Over 1.2m of us puking poms have spent a day or two on our knees in front of the bog over the past few months, and most caught a strain of the vomiting bug called Sydney 2012.

This has  become the ‘dominant strain’ and may explain the huge rise in the number of cases, reports the Daily Mail.

The number of norovirus cases rose as much as 63 per cent compared to last year. In October the Health Protection Agency (HPA) performed genetic testing of norovirus strains in England and Wales and found a ‘cocktail of different strains’ circulating.

But according to recent analysis, Sydney 2012 is responsible for the majority of recent cases in England and Wales affecting 150,000 people over Christmas.

Dr David Brown, director of Virology Reference Department at the HPA, said: ‘It is always difficult to predict the norovirus season and this year is no different.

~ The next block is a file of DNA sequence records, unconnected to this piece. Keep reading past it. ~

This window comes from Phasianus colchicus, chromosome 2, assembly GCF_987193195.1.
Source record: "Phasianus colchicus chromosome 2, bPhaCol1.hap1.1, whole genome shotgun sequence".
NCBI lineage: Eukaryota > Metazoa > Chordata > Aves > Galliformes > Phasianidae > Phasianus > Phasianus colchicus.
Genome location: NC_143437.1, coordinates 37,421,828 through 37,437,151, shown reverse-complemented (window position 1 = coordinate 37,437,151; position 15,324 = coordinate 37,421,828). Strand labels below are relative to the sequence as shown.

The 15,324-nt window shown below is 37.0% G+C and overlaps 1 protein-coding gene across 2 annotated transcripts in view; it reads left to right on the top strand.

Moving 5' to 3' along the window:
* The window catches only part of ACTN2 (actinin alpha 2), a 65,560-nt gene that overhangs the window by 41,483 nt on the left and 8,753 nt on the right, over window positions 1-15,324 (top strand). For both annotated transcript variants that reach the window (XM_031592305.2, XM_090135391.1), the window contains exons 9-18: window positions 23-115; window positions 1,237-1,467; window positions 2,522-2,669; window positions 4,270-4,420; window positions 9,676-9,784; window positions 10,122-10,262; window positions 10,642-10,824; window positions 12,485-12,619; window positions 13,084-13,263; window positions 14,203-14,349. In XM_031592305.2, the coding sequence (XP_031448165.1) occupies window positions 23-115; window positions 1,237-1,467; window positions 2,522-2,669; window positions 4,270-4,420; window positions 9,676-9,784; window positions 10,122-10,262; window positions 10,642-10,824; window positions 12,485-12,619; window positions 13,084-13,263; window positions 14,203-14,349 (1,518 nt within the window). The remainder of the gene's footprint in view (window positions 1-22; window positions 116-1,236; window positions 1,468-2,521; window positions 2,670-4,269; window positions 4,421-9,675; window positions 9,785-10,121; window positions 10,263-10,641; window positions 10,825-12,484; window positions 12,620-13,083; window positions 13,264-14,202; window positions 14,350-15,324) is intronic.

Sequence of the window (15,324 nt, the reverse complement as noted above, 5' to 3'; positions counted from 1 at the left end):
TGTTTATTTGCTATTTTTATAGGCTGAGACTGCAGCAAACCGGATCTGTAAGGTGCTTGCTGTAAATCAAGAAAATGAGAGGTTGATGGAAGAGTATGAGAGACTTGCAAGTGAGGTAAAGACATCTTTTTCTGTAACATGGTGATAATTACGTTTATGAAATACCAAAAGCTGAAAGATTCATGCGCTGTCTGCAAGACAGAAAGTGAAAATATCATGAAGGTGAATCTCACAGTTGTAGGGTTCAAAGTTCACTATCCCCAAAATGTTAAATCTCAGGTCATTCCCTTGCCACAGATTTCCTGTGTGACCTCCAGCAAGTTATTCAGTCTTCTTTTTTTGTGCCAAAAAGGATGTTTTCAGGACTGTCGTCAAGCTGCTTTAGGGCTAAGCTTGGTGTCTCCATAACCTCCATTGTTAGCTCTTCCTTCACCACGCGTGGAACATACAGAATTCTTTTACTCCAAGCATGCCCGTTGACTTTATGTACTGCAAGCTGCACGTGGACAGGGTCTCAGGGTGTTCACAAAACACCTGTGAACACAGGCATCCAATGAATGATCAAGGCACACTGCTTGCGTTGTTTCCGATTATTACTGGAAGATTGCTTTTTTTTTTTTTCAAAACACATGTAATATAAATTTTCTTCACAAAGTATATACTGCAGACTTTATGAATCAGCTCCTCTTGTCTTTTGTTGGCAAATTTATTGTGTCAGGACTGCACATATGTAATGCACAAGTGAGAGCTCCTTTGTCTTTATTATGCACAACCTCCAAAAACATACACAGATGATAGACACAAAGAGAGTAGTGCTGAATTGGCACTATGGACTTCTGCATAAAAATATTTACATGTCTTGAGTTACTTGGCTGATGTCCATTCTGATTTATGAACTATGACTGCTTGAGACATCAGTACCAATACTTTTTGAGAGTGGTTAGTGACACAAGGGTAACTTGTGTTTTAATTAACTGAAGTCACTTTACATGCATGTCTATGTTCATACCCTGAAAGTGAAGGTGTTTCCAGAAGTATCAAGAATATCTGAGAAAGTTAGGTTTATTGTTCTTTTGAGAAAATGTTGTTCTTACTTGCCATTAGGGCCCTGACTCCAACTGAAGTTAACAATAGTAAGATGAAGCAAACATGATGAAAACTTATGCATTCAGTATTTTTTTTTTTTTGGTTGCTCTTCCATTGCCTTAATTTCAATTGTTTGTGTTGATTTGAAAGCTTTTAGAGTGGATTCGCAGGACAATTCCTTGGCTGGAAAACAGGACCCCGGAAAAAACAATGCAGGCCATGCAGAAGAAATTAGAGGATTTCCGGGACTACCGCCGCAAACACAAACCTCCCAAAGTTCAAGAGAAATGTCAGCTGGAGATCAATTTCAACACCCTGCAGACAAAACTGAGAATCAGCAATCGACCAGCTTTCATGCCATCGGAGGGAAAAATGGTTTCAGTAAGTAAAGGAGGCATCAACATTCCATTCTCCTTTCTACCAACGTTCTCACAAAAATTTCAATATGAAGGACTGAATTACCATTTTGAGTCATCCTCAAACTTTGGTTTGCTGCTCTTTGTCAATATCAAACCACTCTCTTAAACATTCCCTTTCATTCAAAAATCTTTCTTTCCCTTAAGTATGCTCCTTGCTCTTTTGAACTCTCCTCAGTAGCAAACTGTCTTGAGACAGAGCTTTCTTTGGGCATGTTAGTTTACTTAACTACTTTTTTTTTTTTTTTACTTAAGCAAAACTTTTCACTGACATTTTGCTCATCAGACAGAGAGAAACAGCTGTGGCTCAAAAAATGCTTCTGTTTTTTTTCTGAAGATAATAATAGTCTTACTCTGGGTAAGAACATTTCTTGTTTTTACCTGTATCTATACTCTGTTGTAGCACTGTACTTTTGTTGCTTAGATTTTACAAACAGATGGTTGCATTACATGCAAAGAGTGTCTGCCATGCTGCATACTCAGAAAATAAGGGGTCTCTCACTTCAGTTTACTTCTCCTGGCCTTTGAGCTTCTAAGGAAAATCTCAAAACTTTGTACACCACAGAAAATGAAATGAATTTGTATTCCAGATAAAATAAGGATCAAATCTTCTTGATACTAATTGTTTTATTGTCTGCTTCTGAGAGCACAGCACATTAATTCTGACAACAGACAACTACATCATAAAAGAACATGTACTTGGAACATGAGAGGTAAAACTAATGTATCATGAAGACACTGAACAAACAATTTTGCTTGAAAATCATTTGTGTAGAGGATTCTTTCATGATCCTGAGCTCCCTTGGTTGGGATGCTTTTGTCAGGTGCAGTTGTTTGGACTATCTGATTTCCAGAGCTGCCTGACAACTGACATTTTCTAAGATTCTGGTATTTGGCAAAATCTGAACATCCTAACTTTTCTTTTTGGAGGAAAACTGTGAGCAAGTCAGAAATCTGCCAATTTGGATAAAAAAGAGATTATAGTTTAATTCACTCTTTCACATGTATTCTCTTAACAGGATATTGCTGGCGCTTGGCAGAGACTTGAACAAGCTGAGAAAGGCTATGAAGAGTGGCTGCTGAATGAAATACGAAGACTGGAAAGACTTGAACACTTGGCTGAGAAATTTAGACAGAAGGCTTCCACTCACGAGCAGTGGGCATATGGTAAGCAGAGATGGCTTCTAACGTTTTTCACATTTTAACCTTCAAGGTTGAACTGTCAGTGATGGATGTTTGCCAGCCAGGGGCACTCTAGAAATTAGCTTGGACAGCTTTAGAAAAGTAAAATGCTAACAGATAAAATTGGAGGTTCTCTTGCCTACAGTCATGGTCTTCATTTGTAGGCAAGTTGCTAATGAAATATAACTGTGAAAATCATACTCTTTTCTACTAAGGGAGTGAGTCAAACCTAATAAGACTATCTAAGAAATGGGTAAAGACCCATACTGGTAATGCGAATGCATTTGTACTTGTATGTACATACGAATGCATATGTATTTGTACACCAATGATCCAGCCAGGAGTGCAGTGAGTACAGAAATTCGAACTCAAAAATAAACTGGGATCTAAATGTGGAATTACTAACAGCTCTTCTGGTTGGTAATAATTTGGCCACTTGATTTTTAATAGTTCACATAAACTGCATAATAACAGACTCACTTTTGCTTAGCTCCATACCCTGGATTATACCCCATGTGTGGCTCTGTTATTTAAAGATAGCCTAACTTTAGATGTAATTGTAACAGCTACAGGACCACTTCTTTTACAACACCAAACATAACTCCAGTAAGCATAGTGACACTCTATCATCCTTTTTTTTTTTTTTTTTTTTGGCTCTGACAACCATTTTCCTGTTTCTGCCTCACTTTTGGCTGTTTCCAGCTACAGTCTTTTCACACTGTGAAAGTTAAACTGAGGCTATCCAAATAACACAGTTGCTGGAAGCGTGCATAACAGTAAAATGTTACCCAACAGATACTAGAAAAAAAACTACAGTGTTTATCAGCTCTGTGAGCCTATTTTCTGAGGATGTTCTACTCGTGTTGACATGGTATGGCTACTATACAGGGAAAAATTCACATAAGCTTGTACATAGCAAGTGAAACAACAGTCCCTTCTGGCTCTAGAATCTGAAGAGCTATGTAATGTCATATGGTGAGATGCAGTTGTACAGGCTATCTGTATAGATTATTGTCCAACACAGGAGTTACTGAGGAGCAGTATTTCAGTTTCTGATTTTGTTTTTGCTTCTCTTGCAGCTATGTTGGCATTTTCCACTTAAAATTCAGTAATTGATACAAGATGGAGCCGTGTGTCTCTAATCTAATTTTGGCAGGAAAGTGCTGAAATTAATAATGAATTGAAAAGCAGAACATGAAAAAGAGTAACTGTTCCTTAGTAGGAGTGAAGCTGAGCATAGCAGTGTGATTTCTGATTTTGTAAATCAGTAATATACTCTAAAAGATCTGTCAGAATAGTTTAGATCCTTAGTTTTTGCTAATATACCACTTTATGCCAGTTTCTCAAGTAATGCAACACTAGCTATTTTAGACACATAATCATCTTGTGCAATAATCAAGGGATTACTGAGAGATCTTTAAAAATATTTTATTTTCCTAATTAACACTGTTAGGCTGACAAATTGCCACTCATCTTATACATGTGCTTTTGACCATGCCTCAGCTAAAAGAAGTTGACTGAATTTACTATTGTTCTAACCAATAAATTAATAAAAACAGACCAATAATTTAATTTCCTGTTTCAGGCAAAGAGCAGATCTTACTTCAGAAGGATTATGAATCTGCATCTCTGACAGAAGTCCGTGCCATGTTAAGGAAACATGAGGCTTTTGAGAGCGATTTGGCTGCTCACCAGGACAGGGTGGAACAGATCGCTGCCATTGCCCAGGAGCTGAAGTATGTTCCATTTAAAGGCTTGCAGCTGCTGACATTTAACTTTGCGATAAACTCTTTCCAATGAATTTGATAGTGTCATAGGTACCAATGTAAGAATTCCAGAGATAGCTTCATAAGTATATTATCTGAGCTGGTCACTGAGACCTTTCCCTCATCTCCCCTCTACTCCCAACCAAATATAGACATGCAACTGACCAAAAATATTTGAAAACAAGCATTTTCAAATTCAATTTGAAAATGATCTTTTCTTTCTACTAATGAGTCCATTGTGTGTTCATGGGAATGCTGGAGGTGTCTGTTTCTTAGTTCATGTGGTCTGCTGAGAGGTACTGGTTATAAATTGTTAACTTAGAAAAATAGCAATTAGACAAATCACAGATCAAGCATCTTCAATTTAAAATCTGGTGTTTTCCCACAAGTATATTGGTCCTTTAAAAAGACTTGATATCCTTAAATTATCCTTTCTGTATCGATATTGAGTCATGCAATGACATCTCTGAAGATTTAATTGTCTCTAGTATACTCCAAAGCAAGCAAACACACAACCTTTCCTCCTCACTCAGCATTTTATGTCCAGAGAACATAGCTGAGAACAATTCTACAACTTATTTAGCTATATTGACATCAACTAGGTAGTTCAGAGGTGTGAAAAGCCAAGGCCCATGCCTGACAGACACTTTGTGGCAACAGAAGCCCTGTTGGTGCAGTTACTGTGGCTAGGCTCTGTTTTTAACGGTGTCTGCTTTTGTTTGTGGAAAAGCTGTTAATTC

“Noroviruses mutate rapidly and new strains are constantly emerging.At the start of the season it is normal for outbreaks to be caused by a range of different strains. However, as the season progresses particular strains are more successful and become dominant.The emergence of a new strain does not mean that it causes more serious illness.”

Norovirus is highly contagious and can be transmitted through contact with an infected person or contaminated surfaces and objects. It is known to spread rapidly in closed environments such as hospitals, schools and nursing homes.



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